10 Rules for taking care of your (watercolor) brush

A while ago I made an investment in a really really good watercolor paint brush. Sadly my brush looks like the upper brush now. So if you want to prevent your (high-quality) brush from ending up like this, keep on reading the following 10 rules for watercolor paint brush care 🙂

At the beginning I was able to draw suuuuper tiny details and also color broad spaces. To have long lasting fun using my brush, I googled how to take care of brushes. Finding rules like: Don’t let it stand on its head, clean it, etc I set out to take care of my brush. My fun didn’t last long as after a while my brush looked like any well used and mistreated brush. I was left wondering what I did wrong to ruin an expensive brush like this. So I went to my favorite art supply store and asked how to take care of my brush. And not only did I get the expertise I was looking for but also left the store with the same brush again. To my defense…The shop assistant did a really good job on why this is the best and only watercolor brush I’ll ever need. If you take proper care of it.

So here are 10 rules I learnt for brush care to ensure a long brush life for high quality brushes. 
  1. Before using the brush let it soak in some water, use your fingers to loosen it up a bit and sharpen it at the edge of your water container.
  2. If possible use Tube paint, as you have to swirl your brush less in the paint and the paint components are slightly better for your brush hair. Do not use any other paint than watercolor for your watercolor brushes.
  3. Let your brush soak in the paint and then sharpen it on the edge of your paint container. 
  4. Only drag/ slide your brush over the paper in line with the direction of the hair. (It might be a “Duh” but even I got corrected by the store assistant while holding the brush too vertical and pulling it towards me.)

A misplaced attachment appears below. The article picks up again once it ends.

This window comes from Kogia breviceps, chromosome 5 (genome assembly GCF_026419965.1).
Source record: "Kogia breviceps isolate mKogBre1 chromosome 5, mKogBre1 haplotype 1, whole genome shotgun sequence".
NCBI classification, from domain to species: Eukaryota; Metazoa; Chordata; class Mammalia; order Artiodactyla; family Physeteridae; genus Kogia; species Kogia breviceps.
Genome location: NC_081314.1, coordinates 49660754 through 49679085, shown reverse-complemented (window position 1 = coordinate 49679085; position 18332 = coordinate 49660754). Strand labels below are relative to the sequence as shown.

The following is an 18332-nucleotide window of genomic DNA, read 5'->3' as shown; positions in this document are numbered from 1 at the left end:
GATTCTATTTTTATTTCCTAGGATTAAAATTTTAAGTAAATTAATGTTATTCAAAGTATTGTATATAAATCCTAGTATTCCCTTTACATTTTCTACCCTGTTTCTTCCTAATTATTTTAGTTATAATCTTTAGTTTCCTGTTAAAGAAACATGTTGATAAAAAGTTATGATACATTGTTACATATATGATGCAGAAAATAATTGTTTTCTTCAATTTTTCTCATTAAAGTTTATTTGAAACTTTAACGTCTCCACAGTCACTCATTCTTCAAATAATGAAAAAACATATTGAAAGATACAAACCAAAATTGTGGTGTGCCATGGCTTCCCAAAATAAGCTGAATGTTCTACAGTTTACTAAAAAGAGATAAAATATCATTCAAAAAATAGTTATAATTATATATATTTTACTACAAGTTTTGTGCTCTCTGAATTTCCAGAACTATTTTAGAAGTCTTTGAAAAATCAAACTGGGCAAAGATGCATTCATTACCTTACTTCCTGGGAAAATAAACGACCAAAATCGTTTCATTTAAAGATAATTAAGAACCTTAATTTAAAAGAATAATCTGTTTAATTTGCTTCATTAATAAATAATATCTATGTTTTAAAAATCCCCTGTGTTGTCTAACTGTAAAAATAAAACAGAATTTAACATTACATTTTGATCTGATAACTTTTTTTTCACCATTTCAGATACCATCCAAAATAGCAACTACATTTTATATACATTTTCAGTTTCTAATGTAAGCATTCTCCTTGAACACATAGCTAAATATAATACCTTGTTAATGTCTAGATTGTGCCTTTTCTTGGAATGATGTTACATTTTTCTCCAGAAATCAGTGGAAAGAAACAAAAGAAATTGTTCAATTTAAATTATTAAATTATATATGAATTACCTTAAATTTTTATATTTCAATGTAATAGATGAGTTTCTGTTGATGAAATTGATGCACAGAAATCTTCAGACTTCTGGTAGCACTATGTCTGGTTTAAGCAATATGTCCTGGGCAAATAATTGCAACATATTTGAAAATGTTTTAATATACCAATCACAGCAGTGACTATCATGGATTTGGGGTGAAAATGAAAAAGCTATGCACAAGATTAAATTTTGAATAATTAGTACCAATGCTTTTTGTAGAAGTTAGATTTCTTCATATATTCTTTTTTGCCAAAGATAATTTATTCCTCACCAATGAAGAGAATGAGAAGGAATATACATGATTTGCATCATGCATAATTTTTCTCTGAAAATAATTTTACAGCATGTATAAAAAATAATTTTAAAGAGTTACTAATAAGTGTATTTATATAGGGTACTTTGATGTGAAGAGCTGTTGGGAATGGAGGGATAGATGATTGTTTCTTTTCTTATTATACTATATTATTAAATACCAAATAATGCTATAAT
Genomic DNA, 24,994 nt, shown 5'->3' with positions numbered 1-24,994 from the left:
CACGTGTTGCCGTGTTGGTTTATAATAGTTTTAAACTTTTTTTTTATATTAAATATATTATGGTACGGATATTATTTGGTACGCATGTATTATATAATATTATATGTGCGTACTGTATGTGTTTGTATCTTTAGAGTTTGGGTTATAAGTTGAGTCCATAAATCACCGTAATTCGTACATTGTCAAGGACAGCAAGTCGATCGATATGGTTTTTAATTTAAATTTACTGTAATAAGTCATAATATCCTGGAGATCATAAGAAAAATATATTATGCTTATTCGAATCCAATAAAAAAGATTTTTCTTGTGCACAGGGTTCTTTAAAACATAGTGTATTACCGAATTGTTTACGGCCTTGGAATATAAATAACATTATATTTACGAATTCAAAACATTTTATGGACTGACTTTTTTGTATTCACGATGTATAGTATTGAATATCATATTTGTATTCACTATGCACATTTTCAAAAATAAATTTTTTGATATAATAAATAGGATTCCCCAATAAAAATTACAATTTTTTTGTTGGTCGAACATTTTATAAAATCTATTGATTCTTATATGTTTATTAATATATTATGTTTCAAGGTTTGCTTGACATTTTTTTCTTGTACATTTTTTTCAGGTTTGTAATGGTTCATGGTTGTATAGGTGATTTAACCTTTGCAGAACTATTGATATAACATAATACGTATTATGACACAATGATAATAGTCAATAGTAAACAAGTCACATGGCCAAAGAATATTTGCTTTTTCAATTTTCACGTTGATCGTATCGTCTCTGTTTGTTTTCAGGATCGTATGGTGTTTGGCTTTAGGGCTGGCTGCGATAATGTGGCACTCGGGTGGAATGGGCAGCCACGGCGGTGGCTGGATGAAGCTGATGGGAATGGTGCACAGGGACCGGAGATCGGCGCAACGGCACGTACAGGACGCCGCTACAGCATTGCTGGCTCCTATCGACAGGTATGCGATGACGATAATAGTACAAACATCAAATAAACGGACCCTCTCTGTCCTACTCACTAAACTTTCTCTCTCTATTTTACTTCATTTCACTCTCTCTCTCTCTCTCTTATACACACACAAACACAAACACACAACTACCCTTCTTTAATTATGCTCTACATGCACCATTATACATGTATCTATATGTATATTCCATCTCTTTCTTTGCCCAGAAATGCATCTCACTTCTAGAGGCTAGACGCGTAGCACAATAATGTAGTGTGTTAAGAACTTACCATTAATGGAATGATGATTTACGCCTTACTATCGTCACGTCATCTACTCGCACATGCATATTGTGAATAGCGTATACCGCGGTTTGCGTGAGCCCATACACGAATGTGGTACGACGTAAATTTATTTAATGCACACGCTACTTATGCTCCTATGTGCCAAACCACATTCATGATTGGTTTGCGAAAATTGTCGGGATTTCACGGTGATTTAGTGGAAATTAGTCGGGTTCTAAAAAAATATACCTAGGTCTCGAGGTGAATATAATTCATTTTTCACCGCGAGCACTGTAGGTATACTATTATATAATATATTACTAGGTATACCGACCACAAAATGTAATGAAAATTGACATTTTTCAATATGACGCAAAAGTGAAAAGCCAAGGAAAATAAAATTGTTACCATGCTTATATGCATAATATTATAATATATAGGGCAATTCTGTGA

5. Never ever let your brush stand on its head.
  6. To clean it from color: Press your brush gently to the side of your water container and drag it upwards a few times. Just swirling it in water doesn’t do much but scramble the brush hair.
  7. To dry your clean brush: Sharpen your brush. Then dry it on a paper towel and press it gently on a paper towel. Swing your brush a few times to get out remaining water. Then let it dry over time
  8. Let it dry at least horizontally or let it hang completely. 
  9. Use a special brush soap every 5th or 6th use. Let it absorb the soap for 30s before washing it out.
  10. Don’t let anyone fool you with your brush unless they know exactly how to handle it.

I hope you find these rules helpful. Let me know in the comments if some of them are new to you. And if they helped keeping your brush in good shape. If you want to check out what kind of drawings I make with my brush, check out my art gallery! Have fun drawing!

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